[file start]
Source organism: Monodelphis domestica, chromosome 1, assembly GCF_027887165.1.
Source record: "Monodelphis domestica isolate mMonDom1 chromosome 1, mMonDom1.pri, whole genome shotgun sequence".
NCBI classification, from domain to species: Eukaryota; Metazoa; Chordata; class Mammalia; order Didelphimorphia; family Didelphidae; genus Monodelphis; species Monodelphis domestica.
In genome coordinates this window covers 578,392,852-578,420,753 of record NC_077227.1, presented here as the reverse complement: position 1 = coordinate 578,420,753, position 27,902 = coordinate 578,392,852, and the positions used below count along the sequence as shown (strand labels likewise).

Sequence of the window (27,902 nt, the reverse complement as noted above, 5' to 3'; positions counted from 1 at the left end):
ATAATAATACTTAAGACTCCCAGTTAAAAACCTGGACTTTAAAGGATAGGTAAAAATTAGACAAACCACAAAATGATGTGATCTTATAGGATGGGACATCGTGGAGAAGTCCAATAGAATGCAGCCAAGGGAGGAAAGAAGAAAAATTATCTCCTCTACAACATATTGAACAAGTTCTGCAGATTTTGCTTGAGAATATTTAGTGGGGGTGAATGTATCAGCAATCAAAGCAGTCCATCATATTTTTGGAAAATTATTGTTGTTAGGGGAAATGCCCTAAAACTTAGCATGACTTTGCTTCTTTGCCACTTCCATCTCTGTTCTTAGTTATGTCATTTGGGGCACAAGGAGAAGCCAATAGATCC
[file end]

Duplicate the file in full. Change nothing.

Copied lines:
Source organism: Monodelphis domestica, chromosome 1, assembly GCF_027887165.1.
Source record: "Monodelphis domestica isolate mMonDom1 chromosome 1, mMonDom1.pri, whole genome shotgun sequence".
NCBI classification, from domain to species: Eukaryota; Metazoa; Chordata; class Mammalia; order Didelphimorphia; family Didelphidae; genus Monodelphis; species Monodelphis domestica.
In genome coordinates this window covers 578,392,852-578,420,753 of record NC_077227.1, presented here as the reverse complement: position 1 = coordinate 578,420,753, position 27,902 = coordinate 578,392,852, and the positions used below count along the sequence as shown (strand labels likewise).

Sequence of the window (27,902 nt, the reverse complement as noted above, 5' to 3'; positions counted from 1 at the left end):
ATAATAATACTTAAGACTCCCAGTTAAAAACCTGGACTTTAAAGGATAGGTAAAAATTAGACAAACCACAAAATGATGTGATCTTATAGGATGGGACATCGTGGAGAAGTCCAATAGAATGCAGCCAAGGGAGGAAAGAAGAAAAATTATCTCCTCTACAACATATTGAACAAGTTCTGCAGATTTTGCTTGAGAATATTTAGTGGGGGTGAATGTATCAGCAATCAAAGCAGTCCATCATATTTTTGGAAAATTATTGTTGTTAGGGGAAATGCCCTAAAACTTAGCATGACTTTGCTTCTTTGCCACTTCCATCTCTGTTCTTAGTTATGTCATTTGGGGCACAAGGAGAAGCCAATAGATCC